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Former Miss USA, Ralph Nader, Privacy Advocates Fight Full Body Airport Scanners and Invasive Pat-Downs

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The Electronic Privacy Information Center (EPIC) has filed a lawsuit asking a federal judge to stop Transportation Security Administration’s full body scanning procedures by granting an immediate injunction. The full body scans are not mandatory for all travelers, but those who object are subject to “enhanced” pat-downs, extremely invasive manual checks. Civil rights activists argue these initiatives are inappropriate, ineffective, violate the Constitution, pose health concerns related to radiation exposure, and are insensitive to religious practices. We speak former Miss USA and actress Susie Castillo, who was recently subjected to an enhanced body pat-down and has become a vocal critic of such security procedures. We also speak with Ralph Nader and Amie Stepanovich of EPIC. [includes rush transcript]

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This is a rush transcript. Copy may not be in its final form.

AMY GOODMAN: We turn now to the issue of enhanced security screening in airports across the country. The Transportation Security Administration’s new body scanning technology is not mandatory for all travelers, but those who object to the full body scans are subject to, quote, “enhanced” pat-downs, extremely invasive manual checks. Civil rights activists argue these initiatives violate the Constitution, pose health concerns related to radiation exposure, and are insensitive to religious practices.

In an interview with Anderson Cooper on CNN last fall, TSA administrator John Pistole refuted claims that body scanners emit dangerous levels of radiation.

JOHN PISTOLE: The radiation coming from those machines are equivalent to about three minutes’ worth of air travel by anybody, say, at 30,000 feet. So there’s obviously naturally occurring radiation, and that’s well within the established safety standards.

AMY GOODMAN: The Electronic Privacy Information Center, known as EPIC, a Washington, D.C.-based advocacy group, has filed a lawsuit asking a federal judge to grant an immediate injunction to stop TSA’s body scanning program.

To discuss this issue, we go now to Washington, D.C. We’re joined by Susie Castillo, an actress, a TV personality, former Miss USA. She was subjected to an enhanced body pat-down at Dallas Airport in April and has become a vocal critic of such security procedures. For her work on the issue, she is going to be honored tonight with a Citizen Activist Award that is presented by Ralph Nader at the EPIC Champion of Freedom dinner.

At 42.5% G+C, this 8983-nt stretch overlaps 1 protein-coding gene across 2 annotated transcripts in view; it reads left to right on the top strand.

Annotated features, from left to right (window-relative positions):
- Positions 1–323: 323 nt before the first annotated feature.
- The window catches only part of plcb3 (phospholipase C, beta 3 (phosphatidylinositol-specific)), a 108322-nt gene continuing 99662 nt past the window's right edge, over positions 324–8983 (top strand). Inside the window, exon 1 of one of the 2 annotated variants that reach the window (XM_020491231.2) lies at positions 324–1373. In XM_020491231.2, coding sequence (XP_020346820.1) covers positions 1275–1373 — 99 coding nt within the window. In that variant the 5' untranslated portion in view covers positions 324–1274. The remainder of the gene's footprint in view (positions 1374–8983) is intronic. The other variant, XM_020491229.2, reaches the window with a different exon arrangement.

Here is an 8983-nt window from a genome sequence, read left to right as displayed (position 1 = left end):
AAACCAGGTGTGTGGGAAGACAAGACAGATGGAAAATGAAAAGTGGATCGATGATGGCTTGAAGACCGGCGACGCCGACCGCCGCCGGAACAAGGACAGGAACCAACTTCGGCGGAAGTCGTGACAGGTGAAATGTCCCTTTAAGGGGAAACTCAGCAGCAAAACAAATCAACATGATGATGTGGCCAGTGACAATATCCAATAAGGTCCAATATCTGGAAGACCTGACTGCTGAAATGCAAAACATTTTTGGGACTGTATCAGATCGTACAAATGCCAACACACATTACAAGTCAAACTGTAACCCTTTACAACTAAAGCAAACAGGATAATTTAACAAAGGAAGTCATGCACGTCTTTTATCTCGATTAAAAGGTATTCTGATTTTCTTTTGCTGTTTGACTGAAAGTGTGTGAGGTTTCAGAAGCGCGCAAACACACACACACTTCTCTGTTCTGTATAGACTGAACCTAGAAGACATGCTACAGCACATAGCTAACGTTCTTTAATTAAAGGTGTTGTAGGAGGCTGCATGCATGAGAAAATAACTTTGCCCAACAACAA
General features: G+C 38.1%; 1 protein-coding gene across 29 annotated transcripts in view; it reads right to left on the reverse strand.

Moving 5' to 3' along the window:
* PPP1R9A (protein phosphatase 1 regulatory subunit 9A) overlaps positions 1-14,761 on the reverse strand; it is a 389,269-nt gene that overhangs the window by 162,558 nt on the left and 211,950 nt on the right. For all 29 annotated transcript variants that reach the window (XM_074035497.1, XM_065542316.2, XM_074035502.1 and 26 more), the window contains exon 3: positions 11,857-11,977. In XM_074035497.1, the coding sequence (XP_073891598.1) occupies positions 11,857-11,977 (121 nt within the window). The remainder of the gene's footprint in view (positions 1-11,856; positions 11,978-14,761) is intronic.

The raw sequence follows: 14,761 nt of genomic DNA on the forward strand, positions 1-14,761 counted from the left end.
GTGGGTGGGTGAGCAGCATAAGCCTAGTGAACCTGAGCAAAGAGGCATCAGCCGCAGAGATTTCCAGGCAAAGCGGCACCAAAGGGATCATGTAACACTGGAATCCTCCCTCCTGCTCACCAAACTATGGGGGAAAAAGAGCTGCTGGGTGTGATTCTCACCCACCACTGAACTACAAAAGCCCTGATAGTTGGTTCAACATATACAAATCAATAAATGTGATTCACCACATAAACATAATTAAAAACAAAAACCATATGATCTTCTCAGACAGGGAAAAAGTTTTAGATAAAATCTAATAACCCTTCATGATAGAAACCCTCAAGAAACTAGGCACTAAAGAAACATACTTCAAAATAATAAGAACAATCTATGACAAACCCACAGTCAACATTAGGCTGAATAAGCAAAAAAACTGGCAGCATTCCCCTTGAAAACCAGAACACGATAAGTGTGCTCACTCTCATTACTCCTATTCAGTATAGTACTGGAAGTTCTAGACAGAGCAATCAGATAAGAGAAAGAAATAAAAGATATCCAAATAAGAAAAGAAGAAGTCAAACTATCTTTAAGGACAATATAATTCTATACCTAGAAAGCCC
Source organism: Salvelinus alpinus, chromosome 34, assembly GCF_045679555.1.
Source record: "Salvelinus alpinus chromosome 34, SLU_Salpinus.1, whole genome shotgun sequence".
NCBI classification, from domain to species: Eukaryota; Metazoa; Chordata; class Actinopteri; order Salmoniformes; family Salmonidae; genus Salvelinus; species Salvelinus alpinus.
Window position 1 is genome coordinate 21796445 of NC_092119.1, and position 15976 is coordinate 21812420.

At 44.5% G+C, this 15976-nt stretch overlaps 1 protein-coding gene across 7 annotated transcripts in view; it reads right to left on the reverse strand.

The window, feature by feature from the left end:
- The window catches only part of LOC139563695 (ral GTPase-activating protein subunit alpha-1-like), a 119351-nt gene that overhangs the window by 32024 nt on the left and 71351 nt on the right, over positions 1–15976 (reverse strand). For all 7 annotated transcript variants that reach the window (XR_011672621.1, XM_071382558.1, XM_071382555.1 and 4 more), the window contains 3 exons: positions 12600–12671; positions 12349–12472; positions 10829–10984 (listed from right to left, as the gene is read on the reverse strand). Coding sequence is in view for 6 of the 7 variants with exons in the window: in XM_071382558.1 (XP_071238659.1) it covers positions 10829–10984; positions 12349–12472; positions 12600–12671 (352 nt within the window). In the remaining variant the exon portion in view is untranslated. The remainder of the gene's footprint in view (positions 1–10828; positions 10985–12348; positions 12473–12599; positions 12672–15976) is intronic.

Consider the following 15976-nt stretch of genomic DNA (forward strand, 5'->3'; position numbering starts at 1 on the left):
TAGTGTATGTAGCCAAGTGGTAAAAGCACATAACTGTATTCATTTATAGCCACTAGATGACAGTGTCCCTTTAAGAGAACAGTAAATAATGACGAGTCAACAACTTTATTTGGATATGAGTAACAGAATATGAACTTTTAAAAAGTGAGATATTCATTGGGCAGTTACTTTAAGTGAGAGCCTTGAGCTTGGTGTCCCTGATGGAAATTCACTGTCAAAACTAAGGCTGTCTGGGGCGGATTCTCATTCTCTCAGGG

We’re also joined in Washington by Amie Stepanovich, a national security counsel at the Electronic Privacy Information Center who focuses on national security and domestic surveillance, has been involved in the lawsuit against the TSA’s body scanning program.

And Ralph Nader is on the phone with us, consumer advocate, corporate critic, former presidential candidate, who will be awarding Susie Castillo the prize tonight at the dinner.

Susie, let’s start with you. Talk about your experience. What happened to you in April?

SUSIE CASTILLO: Well, I was traveling for work, Amy, and I was actually coming back home to — I live in Los Angeles. And, you know, as a host and an actress, I have to travel for work. You know, if I want to pay my bills, that’s what I have to do. And I was actually in Rio de Janeiro hosting a show, and on my way back, I was chosen to go through the body scanner line, after waiting in a longer line that I visibly was seeing that passengers were going just through a metal detector. There were two lines: one going through the metal detector, the other going through this scanner. And I waited in the longer line to go through the metal detector, and when I got to the front of the line, I was asked to step into the body scanner line. And this was by a male TSA agent. And I said, you know, “Sir, I’m actually in this longer line because I don’t want to go through that machine.” And he said, “Well, you know, I’m asking you to step into this line now. You can opt out, but that means you’re going to get a pat-down.” And I had had a pat-down on my way to Rio at LAX, and it wasn’t that bad. It actually — it was quick.